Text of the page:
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Friday, August 6, 2010


Moving towards a more homegrown life has separated me from one of my long held favorite activities – dining out. Yep. In my former consumer based life I was a fan – huge fan – of eating out. Having apron clad servers bow to my ever whim, talented chefs whipping up my favorite entrees, and, most of all, not having to clean the kitchen made me feel special, almost regal. The idea of not having to figure out what to do for dinner was sublime. I was bringing home the bacon, why the hell should I have to cook it too.

But – somewhere along the way to this simpler life, eating giant portioned meals, prepared by cooks of questionable health, with products grown in God knows what conditions lost its luster. I was breaking away. The only problem…I had my favorite dishes from my favorite restaurants. I really didn’t want to give them up.

What’s a girl to do?

Set out on a mission, of course – a mission to recreate those dishes with homegrown meats and produce, or at the very least, organic locally grown.

I didn’t give up eating out all together, but over the years I have made notes on what was in my favorite meals. Like a biologist dissecting a frog, I jotted down ingredients, seasonings I could taste and herbs and spices I recognized. On weekends I worked at recreating those dishes. It took time and there were a few failures along the way. But, like Marshall Thurber said, “anything worth doing well is worth doing badly in the beginning.”

After several tries many of them came together nicely and some ended up better than the original I was trying to copy. Below are two favorites that will have you eating well and locally summer or winter. The first is a hot weather Luau Chicken Salad; chock full of crunchy veggies and crispy wonton strips; and the second, an exotic North African Lamb dish, full of aromatic spices and sweet dried fruit.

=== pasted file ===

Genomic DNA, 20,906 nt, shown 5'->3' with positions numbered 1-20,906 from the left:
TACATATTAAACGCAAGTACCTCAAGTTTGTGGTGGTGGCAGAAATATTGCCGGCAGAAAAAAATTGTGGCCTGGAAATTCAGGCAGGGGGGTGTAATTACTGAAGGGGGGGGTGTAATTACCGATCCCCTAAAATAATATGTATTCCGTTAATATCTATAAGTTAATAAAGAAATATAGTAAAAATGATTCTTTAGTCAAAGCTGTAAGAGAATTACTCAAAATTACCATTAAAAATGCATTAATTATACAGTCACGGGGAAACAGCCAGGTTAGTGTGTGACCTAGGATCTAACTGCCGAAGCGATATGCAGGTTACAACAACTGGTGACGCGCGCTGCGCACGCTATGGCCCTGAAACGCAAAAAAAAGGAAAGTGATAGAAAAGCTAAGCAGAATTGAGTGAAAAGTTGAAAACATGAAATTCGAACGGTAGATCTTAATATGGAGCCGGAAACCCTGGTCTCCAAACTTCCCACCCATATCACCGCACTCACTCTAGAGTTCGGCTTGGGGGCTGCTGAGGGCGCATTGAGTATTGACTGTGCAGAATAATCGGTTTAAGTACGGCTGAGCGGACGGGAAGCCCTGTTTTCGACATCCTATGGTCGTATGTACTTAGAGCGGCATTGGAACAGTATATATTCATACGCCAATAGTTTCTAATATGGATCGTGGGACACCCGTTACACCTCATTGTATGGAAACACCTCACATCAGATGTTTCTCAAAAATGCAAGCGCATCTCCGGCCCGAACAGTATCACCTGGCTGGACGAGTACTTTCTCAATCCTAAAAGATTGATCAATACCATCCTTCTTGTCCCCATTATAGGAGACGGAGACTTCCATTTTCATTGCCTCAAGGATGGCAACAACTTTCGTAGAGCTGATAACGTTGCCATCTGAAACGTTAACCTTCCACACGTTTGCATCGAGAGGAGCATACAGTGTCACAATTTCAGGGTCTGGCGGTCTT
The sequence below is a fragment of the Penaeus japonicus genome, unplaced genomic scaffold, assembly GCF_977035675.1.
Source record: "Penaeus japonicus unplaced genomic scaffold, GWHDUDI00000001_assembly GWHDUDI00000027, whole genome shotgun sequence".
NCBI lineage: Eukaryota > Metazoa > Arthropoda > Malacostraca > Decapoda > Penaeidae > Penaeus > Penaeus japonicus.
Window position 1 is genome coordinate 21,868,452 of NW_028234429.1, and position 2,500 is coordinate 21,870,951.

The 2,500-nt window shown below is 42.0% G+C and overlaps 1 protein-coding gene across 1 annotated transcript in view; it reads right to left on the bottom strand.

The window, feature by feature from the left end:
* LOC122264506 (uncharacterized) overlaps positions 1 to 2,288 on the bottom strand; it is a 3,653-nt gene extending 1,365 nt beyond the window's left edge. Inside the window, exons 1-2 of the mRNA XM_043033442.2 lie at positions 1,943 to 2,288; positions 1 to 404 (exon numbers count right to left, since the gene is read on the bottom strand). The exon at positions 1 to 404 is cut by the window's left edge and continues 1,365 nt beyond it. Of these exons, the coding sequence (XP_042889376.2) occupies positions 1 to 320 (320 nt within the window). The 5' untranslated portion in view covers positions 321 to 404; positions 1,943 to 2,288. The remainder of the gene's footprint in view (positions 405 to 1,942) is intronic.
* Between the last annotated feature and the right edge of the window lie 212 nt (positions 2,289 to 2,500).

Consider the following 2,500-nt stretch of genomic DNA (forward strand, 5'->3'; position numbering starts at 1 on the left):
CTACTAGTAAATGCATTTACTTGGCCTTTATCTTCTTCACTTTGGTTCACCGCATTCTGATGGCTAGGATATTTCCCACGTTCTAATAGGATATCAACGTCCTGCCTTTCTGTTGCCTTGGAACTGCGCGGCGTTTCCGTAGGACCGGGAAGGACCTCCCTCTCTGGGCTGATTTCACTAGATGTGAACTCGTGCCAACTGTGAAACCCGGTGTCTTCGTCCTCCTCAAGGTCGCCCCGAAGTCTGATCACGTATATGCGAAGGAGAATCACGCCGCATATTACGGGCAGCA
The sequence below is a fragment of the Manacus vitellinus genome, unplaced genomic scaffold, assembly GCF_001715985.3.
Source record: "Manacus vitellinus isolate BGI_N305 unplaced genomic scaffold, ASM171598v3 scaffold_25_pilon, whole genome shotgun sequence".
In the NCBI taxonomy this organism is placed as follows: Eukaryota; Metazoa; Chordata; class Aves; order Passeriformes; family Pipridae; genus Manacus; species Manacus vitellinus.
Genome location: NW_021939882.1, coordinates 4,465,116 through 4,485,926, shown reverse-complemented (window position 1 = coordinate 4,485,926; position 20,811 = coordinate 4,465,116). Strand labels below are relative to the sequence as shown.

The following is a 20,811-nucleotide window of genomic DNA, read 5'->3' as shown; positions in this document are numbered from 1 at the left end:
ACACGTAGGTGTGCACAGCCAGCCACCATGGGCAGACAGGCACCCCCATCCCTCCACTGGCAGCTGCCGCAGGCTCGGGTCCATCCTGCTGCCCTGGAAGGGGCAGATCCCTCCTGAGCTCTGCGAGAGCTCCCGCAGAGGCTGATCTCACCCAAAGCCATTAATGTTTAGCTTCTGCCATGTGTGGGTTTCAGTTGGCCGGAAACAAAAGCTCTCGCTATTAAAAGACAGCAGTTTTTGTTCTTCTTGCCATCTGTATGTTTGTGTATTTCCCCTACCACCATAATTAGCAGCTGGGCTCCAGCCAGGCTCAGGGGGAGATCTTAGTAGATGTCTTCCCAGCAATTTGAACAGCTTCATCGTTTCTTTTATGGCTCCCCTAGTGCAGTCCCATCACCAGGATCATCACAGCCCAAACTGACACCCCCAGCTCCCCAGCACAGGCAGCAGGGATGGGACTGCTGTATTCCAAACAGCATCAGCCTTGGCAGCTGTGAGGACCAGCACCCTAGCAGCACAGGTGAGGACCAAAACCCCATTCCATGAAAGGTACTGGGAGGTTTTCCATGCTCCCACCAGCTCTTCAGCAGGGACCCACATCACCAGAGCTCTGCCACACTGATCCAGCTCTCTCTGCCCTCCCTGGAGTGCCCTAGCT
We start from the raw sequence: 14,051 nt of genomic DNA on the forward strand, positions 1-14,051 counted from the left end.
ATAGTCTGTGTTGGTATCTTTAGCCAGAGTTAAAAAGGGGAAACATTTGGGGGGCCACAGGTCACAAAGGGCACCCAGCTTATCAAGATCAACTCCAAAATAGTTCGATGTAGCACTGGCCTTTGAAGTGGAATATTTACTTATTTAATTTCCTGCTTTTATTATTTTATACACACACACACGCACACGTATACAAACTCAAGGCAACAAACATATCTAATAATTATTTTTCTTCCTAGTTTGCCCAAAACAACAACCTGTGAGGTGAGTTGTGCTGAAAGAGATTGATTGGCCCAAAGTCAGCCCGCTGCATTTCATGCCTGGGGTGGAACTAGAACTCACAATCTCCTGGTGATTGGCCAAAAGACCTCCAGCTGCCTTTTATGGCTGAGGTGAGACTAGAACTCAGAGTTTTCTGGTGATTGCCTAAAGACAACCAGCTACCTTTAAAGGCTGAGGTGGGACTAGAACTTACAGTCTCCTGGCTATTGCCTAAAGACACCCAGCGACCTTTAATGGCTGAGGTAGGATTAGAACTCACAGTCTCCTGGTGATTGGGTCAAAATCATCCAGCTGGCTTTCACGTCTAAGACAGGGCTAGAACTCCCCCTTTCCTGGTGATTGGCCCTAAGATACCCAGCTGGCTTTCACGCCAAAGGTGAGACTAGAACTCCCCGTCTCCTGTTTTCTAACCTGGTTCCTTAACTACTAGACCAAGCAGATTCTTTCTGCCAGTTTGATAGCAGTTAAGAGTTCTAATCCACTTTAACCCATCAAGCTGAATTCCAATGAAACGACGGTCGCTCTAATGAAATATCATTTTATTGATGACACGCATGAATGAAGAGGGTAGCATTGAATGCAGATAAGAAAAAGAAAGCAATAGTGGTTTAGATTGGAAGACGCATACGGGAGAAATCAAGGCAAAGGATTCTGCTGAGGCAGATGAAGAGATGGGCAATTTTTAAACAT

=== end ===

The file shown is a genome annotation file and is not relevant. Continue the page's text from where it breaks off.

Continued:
Luau Chicken Salad

1 Chicken breast (preferably home grown), sautéed and chopped
1 head romaine lettuce, chopped
¼ head Napa cabbage, chopped
½ yellow bell pepper, sliced thin
4 scallions, white and green parts, sliced thin
12 Green beans, blanched and cut into pieces
1-2 Carrots, julienne
½ Cucumber, sliced
½ Mango, diced
¼ cup almonds, sliced or slivered OR peanuts, chopped
Wonton papers, sliced and fried in oil
1 bottle Ken’s Asian Sesame salad dressing

On medium heat pour 2 – 4 tablespoons of the Ken’s dressing into a skillet. Place sliced chicken breast in skillet and sauté until done. Set aside to cool, then chop. In a separate skillet, heat oil and fry wantons until crisp. Set aside to drain.

In a large bowl mix lettuce, cabbage, bell pepper, carrot scallions, nuts, mango, cucumber and green beans. Pour about 1/8 cup of dressing over and mix thoroughly. Add more dressing if desired. Toss in chopped chicken. Serve in large shallow bowls and top with fried wonton. Makes 4 to 6 servings.


North African Lamb

(this is a great dish to prepare in the crockpot)

2-1/2 Pounds lamb shoulder (preferable homegrown), cut into cubes
2 Large onions, sliced thin
2 Medium carrots cut into chunks
1 Small yam or sweet potato, peeled, cut into chucks
2 Cloves garlic, minced
1 Tsp salt
2 Tsp ginger
½ Tsp pepper
¼ Tsp cinnamon
2/3 Cup dried apricots
½ Cup pitted prunes
2 Tbsp honey
1 Cup apricot juice or water
½ Cup slivered almonds

Cut lamb off bone and remove as much fat as possible. Cut into 1-inch pieces. Place all vegetables at bottom of crockpot dish. Place lamb on top of vegetables. In a small bowl mix spices then sprinkle over lamb and vegetables. Add apricots and prunes. Pour juice or water and honey over all and set on low; will cook all day. Test seasonings and adjust to your liking.

When ready to serve spoon onto rimmed platter and top with almonds. Serve with couscous or rice and warmed garlic flatbread.

Creating your own restaurant inspired dishes can be fun and affordable, not to mention healthy when you know how the ingredients were grown.

So throw your aprons on, folks, and get in the kitchen.

Creative Commons License photo credit: Vilseskogen

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